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Karsten Warholm clears new hurdle to get to world track and field championships

Karsten Warholm

TOKYO, JAPAN - AUGUST 03: Karsten Warholm of Team Norway reacts after finishing first in the Men’s 400m Hurdles Final on day eleven of the Tokyo 2020 Olympic Games at Olympic Stadium on August 03, 2021 in Tokyo, Japan. (Photo by David Ramos/Getty Images)

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Karsten Warholm, the Olympic champion and world record holder in the 400m hurdles, called the five weeks since he suffered a small right hamstring muscle tear “a very intense ride.”

Warholm bids to become the first man or woman to win three consecutive world championships in the event in Eugene, Oregon, starting with heats July 16. But he also acknowledged the unknown.

He raced just once so far in 2022, and it wasn’t much of a race. He stopped after one hurdle at a Diamond League meet in Rabat, Morocco, on June 5.

Minutes afterward, he said it was probably a cramp. Turned out to be a tear -- “quite small,” he said Friday -- and he couldn’t do much for four or five days. Over the next month, the Norwegian took steps in recovery. From the pool to two different types of treadmills to the track. From flats to spikes. From clearing low hurdles to moving them up higher. He said “the damage is now healed.”

“I’ve really had to be smart and to do the right things and try not to get setbacks because I didn’t have time for that,” he said. “So it’s been difficult, but at the same time, also, it started a fire inside of me that I hope I will be able to use in Eugene, if my hamstring can take it.”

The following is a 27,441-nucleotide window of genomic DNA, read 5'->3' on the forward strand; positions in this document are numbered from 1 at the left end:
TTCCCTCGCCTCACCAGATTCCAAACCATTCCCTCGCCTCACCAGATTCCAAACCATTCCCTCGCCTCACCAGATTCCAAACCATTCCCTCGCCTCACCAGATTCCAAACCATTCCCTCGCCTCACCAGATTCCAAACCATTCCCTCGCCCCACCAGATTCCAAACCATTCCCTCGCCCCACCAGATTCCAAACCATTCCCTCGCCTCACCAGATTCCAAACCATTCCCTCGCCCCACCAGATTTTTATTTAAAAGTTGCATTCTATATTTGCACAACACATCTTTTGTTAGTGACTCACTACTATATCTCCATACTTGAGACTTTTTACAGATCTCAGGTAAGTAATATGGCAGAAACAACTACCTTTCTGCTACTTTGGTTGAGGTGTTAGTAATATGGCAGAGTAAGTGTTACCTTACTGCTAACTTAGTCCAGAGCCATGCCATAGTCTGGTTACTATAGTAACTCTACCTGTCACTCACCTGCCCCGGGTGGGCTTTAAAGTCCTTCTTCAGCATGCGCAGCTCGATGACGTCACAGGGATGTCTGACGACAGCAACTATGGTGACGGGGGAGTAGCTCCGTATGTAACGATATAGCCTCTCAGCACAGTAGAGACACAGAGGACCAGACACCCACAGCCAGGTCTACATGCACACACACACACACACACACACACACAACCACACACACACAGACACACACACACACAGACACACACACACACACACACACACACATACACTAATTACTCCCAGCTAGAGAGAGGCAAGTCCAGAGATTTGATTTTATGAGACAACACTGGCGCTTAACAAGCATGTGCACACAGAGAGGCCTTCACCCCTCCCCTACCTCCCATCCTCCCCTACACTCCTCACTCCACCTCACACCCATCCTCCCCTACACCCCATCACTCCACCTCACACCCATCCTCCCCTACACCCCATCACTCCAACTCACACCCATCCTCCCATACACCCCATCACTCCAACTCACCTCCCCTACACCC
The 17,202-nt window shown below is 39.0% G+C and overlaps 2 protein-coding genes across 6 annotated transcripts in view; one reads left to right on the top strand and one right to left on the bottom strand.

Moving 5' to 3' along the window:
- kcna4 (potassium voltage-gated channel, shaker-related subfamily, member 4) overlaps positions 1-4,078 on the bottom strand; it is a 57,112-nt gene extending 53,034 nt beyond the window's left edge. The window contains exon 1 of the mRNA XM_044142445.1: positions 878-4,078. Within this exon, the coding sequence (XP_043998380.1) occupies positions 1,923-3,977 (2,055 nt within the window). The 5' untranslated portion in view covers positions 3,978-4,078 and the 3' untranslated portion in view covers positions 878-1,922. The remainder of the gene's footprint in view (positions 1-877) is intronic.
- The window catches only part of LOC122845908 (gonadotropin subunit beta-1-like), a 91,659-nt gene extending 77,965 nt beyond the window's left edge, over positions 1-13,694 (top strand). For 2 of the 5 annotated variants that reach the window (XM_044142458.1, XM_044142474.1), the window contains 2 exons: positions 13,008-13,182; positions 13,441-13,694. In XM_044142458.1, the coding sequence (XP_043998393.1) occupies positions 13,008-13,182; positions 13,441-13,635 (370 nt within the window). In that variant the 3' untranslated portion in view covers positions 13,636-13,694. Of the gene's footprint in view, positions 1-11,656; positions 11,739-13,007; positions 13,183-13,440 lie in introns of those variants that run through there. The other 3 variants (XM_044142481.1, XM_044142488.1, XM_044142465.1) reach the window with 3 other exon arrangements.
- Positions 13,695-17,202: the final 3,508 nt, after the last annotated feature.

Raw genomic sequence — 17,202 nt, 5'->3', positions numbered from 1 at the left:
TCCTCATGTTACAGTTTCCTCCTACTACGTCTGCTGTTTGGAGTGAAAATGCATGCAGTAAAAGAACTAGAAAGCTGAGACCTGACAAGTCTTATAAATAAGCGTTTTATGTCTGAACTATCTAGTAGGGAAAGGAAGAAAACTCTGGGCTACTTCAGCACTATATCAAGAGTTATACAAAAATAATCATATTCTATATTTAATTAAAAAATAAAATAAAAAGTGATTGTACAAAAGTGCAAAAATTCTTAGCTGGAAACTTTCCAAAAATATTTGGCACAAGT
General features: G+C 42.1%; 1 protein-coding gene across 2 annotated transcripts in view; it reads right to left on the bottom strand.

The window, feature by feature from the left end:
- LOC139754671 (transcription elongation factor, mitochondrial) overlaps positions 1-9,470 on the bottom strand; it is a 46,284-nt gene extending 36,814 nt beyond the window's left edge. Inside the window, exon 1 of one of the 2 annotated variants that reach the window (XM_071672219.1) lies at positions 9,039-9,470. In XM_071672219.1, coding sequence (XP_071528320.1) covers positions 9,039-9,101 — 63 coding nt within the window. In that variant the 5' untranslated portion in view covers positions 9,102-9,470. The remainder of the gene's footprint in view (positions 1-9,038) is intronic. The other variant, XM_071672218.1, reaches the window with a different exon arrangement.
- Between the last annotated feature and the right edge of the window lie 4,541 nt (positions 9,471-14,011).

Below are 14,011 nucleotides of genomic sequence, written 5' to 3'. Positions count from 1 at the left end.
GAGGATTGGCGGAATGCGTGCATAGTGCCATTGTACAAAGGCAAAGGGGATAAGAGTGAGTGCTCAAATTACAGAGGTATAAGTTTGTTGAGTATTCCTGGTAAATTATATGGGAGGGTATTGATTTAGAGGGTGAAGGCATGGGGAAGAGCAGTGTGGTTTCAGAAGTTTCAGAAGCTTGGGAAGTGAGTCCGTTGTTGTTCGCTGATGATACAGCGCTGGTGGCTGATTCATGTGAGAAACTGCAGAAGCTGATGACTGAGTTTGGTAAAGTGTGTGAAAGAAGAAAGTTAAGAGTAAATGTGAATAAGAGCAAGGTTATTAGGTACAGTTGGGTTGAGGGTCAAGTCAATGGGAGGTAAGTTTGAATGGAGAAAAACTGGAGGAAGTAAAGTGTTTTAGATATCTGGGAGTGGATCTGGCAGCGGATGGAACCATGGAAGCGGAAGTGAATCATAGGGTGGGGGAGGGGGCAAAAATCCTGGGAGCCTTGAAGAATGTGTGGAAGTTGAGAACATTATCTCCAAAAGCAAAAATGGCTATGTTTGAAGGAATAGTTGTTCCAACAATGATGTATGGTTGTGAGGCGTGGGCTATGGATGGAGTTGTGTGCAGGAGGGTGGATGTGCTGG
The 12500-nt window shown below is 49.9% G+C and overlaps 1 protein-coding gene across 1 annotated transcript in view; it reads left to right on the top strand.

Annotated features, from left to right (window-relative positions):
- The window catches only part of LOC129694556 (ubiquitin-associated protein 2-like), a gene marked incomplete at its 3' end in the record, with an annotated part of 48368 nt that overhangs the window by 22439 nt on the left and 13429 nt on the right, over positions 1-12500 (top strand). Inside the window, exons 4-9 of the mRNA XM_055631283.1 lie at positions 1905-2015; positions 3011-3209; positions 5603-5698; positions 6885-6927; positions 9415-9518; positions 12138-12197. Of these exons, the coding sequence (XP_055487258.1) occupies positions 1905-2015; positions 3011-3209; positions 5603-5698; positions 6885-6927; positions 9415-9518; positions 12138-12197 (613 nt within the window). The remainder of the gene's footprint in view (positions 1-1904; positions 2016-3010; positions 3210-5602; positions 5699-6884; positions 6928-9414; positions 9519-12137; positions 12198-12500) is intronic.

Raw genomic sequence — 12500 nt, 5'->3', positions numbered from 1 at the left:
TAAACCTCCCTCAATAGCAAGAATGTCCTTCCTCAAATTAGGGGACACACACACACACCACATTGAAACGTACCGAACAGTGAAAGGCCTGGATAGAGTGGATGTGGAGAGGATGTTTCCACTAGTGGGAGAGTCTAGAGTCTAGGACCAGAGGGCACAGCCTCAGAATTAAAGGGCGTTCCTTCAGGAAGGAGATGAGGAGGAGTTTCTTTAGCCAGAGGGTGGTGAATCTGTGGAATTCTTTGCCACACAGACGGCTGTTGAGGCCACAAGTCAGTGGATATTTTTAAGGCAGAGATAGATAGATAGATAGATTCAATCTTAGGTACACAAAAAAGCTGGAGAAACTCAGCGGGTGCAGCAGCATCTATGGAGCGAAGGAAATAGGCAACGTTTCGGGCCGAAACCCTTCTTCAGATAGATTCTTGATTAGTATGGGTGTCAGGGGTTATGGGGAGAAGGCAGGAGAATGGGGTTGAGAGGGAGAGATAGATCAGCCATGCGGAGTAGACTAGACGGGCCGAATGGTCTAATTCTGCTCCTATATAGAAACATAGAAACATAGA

That if has Warholm wondering. To run the 400m hurdles at his level -- breaking the world record twice last year, including taking it way down to 45.94 seconds in Tokyo -- takes a special kind of exertion.

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“I think I’m in good shape, and all that work done before I got the injury, but for now, if my hamstrings can’t take the power that it takes to run, I have a big problem,” said Warholm, whose injured right leg is his trail leg when hurdling. “We go flat out when we run the finals. And that is where it becomes difficult, I think.

“I have been going, say, 96 percent [in training] and haven’t felt anything. So I don’t know what’s between there [and 100 percent]. And that is what I’m going to find out the days coming up to the championships, but I’m very focused on doing all the things right, because every day counts in the rehab. So that’s where we’re at right now.”

Warholm might not have the luxury to downshift and still win gold. American Rai Benjamin and Brazilian Alison dos Santos became the second- and third-fastest men in history in the epic Olympic final. This year, Benjamin has run 47.04 and dos Santos 46.80. Those times are far off Warholm’s world record, but outside of last year’s Olympic final, nobody has broken 46.70.

Reflecting after Tokyo, Warholm told himself that he would be satisfied with his career if that Olympic final was the peak at age 25.

“But, you know, I’m a greedy bastard,” he said. “I want more.”

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